It’s without a doubt the most famous microphone in history, but just what makes this 1940s classic so special? Mike Willox reveals its secrets…
The ubiquitous photos of Frank Sinatra recording at Capitol Studios after World War II helped to create the iconic image of the man who would go on to become the most famous singer in the world. The other star of those images was the microphone that ‘Ol’ Blue Eyes’ was singing into: the Neumann U 47. Look at any jazz record sleeve from the 50s onwards and the chances are that if there’s a microphone in the picture, it’s a U 47.
Georg Neumann founded his Berlin-based company in 1928 with his then-partner Erich Rickmann. Their developments were not limited to the manufacture of microphones, though – as well as designing direct-driven disc-cutting machines, Neumann is credited with the development of the first gas-tight nickel cadmium battery, of which the modern version powers everything from Flash memory to hearing aids.
It was this prodigious inventiveness that led Neumann to produce the first mass-produced condenser microphone, the CMV 3 or ‘Neumann Bottle’. This had interchangeable heads for different polarities and it was off the back of this incredibly successful mic – built to the exacting standards of German State radio – that the U 47 was born.
Developed in 1947, the U 47 was the first ever switchable-pattern (cardioid or omnidirectional) condenser microphone and took the world – especially the US – by storm. The U 47’s double-diaphragm M7 capsule had two back-to-back cardioid capsules and enabled both diaphragms to be polarised with the same voltage or neutralised with respect to the centre electrode, enabling the two cardioid capsules to create an omni field. This technology paved the way for the plethora of high-quality multi-pattern mics that are available today. Neumann later produced the U 48, which is essentially the same as the U 47 except that it produced a figure-8 pattern instead of an omni one.
The ribbon mics that were in use by the major studios of the time just didn’t stand up to the big sound of the U 47 with its Telefunken VF-14 pentode vacuum tube. Along with the M7 capsule, it’s without a doubt that this valve lies at the heart of the U 47 legacy. Telefunken originally produced the steel-covered tube for the German army’s field radios in World War II, but it was Georg Neumann who gave this vacuum wonder a second life. Another characteristic of the Neumann was a lift in the upper-mids which, when used on a vocalist, enabled the microphone to rise above the high frequencies of an orchestra’s string section in a way that other mics couldn’t.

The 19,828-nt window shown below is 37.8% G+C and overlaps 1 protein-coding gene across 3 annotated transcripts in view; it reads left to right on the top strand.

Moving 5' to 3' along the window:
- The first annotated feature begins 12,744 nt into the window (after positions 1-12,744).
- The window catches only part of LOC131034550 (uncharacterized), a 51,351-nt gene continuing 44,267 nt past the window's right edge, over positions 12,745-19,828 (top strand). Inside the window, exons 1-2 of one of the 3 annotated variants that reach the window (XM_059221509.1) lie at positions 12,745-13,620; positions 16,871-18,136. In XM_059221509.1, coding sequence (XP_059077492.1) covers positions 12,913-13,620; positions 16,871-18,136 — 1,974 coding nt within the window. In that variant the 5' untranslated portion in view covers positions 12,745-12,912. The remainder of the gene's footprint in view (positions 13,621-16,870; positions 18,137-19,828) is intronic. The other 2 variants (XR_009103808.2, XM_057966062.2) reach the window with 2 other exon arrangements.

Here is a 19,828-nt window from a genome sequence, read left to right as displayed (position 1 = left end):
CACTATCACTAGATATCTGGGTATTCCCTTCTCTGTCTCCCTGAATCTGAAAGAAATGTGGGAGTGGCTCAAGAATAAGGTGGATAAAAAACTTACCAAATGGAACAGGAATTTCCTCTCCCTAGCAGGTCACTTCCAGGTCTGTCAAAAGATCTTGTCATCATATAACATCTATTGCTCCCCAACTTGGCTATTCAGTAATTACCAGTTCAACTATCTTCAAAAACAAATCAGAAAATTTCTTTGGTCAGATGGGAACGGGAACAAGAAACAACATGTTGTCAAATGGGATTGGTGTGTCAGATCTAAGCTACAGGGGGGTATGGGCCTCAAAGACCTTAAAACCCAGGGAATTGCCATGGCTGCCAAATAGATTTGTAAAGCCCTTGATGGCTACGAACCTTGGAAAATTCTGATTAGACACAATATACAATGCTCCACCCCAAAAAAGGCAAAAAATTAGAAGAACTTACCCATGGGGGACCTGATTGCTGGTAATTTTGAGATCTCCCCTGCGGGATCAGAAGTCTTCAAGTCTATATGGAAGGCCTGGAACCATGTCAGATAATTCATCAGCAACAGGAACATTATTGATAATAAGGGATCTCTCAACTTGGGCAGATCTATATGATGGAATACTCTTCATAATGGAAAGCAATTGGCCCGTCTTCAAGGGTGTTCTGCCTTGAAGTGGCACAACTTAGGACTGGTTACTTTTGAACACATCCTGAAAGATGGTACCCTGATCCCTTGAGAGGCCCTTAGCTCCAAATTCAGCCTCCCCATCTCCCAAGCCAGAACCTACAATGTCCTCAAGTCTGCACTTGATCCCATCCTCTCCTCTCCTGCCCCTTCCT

Nick Robbins, of Soundmastering, who’s used the U 47 to record Van Morrison, Shane MacGowan and Morrissey among many others, says: “The secret behind the U 47’s sound is the Telefunken tube, it gives [it] a big, fat, open sound and a wonderful smoothness.”
The microphone was adopted by every corner of the recording industry. Mercury Records utilised it as part of the Living Presence series (which heralded the general use of stereo recording for orchestral works) and it was used by almost every renowned recording artist at some time or another during the 50s. George Martin famously used one on nearly everything on The Beatles’ Rubber Soul album, while Nat King Cole and Ella Fitzgerald were also big fans of the new Neumann valve sound, using U 47s exclusively.
End of an Era
Unfortunately, however good the VF-14 tube may have been, Neumann was the only customer for it – by the late 1950s Telefunken had ceased its production. Neumann replaced the original tube with a 13CW4 Nuvistor, which people generally agree does not have the same sound quality as the Telefunken. The Holy Grail for collectors has always been the first U 47s (these originally bore the Telefunken brand in the US due to distribution issues) and a second-hand one with the VF-14 pentode vacuum tube can set you back up to £6,500, while a single, new old-stock VF-14 tube on its own can go for nearly £1,300…
By the early 1960s, the manufacture of tube mics was largely being replaced by FET (Field Effect Transistor) technology and Neumann produced its first transistor mic, the KTM 1965, in 1965. It wasn’t long before the U 47 had its final major overhaul, and these days the FET version is almost as desirable as the original valve model.
With the explosion of lookalike microphones now being produced around the world, the U 47 continues to live on in studios that are not lucky (or wealthy) enough to own one of the original Neumanns. It’s possible to purchase a valve mic based on Georg Neumann’s first switchable condenser design for as little as £500 – but there’s a reason why the original still holds its place in recording history.